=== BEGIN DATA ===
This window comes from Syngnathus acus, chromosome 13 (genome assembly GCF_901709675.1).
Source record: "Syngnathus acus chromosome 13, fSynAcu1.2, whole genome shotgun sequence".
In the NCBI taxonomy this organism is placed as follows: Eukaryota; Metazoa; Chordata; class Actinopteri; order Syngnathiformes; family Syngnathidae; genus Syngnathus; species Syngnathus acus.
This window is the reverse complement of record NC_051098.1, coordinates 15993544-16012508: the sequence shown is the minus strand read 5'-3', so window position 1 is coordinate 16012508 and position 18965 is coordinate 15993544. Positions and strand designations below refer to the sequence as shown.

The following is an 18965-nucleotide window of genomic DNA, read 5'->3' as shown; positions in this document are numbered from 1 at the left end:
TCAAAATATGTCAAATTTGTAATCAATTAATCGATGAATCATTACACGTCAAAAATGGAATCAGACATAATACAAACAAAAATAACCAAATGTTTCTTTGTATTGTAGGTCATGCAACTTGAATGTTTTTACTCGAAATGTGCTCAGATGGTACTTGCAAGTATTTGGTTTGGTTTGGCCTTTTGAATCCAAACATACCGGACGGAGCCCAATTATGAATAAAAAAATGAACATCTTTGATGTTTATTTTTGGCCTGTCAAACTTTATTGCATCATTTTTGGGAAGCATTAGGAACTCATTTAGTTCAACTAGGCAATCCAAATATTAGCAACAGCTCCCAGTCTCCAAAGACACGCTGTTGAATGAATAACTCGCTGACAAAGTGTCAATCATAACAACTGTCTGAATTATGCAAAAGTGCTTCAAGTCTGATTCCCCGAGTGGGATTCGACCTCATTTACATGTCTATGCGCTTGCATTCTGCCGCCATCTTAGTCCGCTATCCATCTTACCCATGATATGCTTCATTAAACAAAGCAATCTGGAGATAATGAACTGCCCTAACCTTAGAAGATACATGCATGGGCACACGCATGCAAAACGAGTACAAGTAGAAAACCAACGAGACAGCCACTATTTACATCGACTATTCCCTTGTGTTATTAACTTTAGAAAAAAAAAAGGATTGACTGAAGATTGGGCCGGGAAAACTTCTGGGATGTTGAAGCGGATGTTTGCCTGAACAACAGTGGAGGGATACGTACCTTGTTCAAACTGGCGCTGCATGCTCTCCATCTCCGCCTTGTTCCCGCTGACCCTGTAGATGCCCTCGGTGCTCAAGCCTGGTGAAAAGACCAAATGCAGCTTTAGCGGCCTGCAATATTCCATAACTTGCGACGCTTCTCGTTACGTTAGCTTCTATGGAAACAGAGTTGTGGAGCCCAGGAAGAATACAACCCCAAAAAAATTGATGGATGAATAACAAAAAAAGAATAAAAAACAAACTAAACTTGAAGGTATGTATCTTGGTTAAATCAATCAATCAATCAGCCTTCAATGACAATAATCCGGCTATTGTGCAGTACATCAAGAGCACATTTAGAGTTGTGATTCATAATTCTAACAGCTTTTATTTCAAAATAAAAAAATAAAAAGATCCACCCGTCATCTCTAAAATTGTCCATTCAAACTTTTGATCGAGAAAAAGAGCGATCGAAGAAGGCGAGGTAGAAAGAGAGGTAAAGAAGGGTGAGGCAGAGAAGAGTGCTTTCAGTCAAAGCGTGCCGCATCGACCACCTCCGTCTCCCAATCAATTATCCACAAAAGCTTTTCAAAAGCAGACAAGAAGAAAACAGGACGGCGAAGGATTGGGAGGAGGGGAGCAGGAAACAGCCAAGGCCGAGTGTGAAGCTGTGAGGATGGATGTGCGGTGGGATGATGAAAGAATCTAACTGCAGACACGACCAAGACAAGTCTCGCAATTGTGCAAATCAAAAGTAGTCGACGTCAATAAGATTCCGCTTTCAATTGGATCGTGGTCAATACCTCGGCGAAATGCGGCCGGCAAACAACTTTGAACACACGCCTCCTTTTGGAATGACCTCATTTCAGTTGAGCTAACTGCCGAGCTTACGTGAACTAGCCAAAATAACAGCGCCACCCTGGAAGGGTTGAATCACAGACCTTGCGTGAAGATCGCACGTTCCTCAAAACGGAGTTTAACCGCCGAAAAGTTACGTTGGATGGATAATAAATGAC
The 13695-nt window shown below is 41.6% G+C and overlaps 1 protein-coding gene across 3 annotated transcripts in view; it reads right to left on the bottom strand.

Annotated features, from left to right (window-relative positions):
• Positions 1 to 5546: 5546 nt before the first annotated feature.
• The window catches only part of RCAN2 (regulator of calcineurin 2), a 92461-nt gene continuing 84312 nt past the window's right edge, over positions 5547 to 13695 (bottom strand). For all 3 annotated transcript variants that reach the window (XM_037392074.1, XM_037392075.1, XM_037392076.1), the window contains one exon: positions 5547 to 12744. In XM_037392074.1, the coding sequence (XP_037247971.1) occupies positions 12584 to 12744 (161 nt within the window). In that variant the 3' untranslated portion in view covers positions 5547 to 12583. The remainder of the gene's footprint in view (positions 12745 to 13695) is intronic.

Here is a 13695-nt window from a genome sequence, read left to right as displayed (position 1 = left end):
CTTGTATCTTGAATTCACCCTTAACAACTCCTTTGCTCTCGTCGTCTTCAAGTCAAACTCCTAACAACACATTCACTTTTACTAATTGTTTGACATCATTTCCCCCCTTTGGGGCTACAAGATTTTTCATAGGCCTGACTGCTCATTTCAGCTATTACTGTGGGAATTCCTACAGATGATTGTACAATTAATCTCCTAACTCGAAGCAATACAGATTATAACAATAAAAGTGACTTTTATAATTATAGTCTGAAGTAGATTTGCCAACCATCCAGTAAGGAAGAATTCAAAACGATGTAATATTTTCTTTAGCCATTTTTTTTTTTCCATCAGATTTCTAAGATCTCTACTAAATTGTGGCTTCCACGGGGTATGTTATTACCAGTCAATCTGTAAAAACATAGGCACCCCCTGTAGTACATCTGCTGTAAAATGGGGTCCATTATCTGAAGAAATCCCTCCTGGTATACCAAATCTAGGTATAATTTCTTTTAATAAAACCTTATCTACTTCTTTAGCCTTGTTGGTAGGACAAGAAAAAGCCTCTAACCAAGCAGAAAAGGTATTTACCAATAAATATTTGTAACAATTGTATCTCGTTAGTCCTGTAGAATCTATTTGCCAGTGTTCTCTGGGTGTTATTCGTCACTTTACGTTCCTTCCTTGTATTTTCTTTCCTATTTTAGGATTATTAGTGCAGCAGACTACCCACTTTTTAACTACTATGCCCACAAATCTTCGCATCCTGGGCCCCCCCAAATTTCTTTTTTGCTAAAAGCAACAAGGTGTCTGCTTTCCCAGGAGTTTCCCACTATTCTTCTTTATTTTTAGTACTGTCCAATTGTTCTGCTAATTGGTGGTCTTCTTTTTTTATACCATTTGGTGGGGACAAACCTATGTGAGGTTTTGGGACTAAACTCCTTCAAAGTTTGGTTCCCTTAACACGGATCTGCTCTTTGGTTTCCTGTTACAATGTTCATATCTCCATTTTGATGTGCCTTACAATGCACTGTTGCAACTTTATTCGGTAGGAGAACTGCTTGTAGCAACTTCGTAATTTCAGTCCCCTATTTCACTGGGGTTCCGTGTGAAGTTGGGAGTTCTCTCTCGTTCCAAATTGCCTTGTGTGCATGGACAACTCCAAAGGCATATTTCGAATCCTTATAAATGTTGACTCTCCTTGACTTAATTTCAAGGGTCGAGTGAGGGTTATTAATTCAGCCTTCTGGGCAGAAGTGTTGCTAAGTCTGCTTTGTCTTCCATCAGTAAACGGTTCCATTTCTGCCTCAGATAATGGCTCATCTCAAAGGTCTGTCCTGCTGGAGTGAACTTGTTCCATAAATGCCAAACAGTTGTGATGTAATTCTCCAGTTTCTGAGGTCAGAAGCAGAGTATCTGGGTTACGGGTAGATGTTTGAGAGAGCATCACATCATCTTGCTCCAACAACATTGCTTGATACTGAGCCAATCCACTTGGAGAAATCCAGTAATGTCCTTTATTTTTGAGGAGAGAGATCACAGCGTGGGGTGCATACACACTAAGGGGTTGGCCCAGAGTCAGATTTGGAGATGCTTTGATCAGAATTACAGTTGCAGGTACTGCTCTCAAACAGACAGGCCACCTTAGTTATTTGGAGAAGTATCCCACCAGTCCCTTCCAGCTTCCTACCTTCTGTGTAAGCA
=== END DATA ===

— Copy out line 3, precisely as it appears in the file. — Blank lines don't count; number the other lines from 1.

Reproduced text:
In the NCBI taxonomy this organism is placed as follows: Eukaryota; Metazoa; Chordata; class Actinopteri; order Syngnathiformes; family Syngnathidae; genus Syngnathus; species Syngnathus acus.